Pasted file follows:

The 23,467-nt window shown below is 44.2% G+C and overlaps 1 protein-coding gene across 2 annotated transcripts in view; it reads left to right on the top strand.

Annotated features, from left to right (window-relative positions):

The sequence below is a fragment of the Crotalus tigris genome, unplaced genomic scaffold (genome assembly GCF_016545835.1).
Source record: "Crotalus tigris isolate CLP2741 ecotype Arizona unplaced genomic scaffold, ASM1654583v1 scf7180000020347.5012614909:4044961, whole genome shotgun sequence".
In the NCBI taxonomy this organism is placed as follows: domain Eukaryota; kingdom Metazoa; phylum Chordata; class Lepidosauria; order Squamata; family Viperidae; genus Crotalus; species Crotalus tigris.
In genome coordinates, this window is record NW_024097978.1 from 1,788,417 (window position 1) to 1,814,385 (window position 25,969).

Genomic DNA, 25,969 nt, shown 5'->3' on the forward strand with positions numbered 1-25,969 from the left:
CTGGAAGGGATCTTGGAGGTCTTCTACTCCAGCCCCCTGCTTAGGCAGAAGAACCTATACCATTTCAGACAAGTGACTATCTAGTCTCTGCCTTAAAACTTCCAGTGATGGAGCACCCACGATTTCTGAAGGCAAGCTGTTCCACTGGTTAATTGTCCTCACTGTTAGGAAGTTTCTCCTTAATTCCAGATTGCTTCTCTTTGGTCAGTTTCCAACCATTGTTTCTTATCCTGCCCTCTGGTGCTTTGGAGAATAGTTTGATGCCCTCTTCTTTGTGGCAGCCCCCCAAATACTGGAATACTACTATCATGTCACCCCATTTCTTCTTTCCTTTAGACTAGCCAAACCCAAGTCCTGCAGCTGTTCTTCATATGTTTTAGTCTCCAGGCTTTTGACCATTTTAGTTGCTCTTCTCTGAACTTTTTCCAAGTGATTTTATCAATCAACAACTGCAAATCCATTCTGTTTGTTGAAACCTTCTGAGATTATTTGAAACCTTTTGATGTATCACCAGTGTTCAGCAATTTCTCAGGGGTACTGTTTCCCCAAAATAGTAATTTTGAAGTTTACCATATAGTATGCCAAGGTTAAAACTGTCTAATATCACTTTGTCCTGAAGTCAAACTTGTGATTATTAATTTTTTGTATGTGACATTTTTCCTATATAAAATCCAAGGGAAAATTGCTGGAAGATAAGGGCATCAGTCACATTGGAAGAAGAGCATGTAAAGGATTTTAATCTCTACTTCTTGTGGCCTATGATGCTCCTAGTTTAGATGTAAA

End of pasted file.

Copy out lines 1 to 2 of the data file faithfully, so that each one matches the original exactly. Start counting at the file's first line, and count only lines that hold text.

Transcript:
The 23,467-nt window shown below is 44.2% G+C and overlaps 1 protein-coding gene across 2 annotated transcripts in view; it reads left to right on the top strand.

Annotated features, from left to right (window-relative positions):